Happy Monday, everyone. A crazy weekend that left college football hanging in the balance is behind us, and all we have left is to watch and wait. According to Pete Thamel, the Big Ten is still on the cusp of canceling the season.
Sentiment at presidential level remains at a strong majority to shut down. The question still lingering is what leagues could end up joining them when they do go public.— Pete Thamel (@PeteThamel) August 10, 2020
The latest issue that is causing concern among university presidents is myocarditis triggered by viral infection. This is obviously concerning for any athlete, and at a minimum requires additional screening and potentially adds to recovery time. This virus sucks, and it can affect any of us. Still, the issue is whether playing football significantly increases a player’s risk of infection, considering the fact that players are going to be tested consistently.
Just spoke with my dad, who’s a research scientist and doctor studying CoVid. He believes that student athletes could be safer if they remain with their teams bc they’ll be closely monitored and have more motivation to isolate and avoid social situations. @Trevorlawrencee agrees: https://t.co/M3vF7nMQdg— Molly McGrath (@MollyAMcGrath) August 9, 2020
Her father, Michael, also happens to be a cardiac surgeon. Dr. Matt Rhea had something to say about the issue as well.
Now all of a sudden myocarditis is an “unknown” possibility? I eluded to it in a paper I published in 2009 about sudden cardiac death among athletes. It happens after most infections. We watch for warning signs all the time. Screening now is very good. Nothing new here.— Matt Rhea, PhD (@MattRheaPhD) August 9, 2020
In any event, the Big Ten is hoping to gain consensus from the other power five commissioners before pulling the plug, but it doesn’t seem that the SEC is going to be ready just yet.
The SEC isn’t moving toward canceling its fall football season, according to conversations with sources throughout the conference in the aftermath of reports the Big Ten was on the verge of doing so. The conference, which unveiled its 10-game schedule on Friday, prefers to take a wait-and-see approach.
The SEC purposefully pushed back its fall camp start to Aug. 17 and season opener to Sept. 26 to monitor how the other sports, including the NBA and MLB, were handling playing games amid the COVID-19 pandemic. That hasn’t changed. SEC commissioner Greg Sankey has done a good job of encouraging the league’s 14 presidents and chancellors to hold the line and be patient, according to sources.
At this point it seems unlikely that the season will be played in the fall. Still, the players are making a concerted effort. Alabama RB Najee Harris joined a whirlwind movement to unite players across the country in effort to save the season safely while also forming a players association.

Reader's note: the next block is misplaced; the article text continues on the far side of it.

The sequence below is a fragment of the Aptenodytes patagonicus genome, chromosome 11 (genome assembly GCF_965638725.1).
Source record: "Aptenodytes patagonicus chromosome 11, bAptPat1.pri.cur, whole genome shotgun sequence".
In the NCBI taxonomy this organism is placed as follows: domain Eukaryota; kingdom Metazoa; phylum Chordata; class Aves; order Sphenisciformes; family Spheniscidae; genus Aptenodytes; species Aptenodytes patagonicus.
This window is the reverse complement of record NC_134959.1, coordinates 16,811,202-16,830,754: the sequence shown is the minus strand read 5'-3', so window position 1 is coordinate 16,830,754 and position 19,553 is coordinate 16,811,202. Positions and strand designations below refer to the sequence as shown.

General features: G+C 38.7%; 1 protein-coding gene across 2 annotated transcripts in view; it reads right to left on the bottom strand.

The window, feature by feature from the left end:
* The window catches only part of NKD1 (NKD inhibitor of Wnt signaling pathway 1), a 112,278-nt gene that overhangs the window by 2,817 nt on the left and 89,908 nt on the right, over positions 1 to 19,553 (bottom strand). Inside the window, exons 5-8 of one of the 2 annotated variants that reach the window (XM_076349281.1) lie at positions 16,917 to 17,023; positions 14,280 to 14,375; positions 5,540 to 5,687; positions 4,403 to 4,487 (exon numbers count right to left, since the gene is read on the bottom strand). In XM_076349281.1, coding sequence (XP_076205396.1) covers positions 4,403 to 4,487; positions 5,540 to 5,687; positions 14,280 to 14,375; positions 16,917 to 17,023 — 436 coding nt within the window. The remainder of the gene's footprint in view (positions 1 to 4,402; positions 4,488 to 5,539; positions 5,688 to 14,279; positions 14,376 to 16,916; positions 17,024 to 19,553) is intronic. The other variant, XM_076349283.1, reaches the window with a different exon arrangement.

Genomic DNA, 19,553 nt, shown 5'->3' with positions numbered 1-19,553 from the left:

#WeWantToPlay pic.twitter.com/6kTPmMTR8s— Najee Harris (@ohthatsNajee22) August 10, 2020
College football players from across the country united Sunday in an attempt to save their season and ensure they will no longer be left out of the sport’s biggest decisions.
Lawrence, Ohio State quarterback Justin Fields, Oklahoma State All-America running back Chuba Hubbard, Alabama running back Najee Harris and numerous other players from Florida State to Oregon posted a graphic on social media with #WeWantToPlay and #WeAreUnited.
“We came to the conclusion, We Want to Play, their message might have been conveyed differently but at the end of the day the message wasn’t too far off from what Big Ten United wanted to promote,” Reynolds said. “Which is we all want to play sports this fall. Every athlete, I’m pretty sure, wants to play their sports. They just want to do so safely.”
The good news is that the players have dropped the Pac 12 group’s silly revenue demands and focused on player safety. The coronavirus has zero chance of permanently killing college football, but a players’ union demanding that type of compensation could. Still, it remains to be seen what effect this movement will have on the presidents’ decision-making, if any. Matt Hayes reported that an AD said that union talk was serving as an impetus for stopping the season, even moreso than the virus, and even warned that it could cause the entire system to crumble.
I don’t know the right answer here, but killing the sport wouldn’t help anyone, would it? Can’t fault the players one bit for standing up for themselves, but that is a concern.
Not much else going on, so that’s about it for today. Hope for the best and have a great week.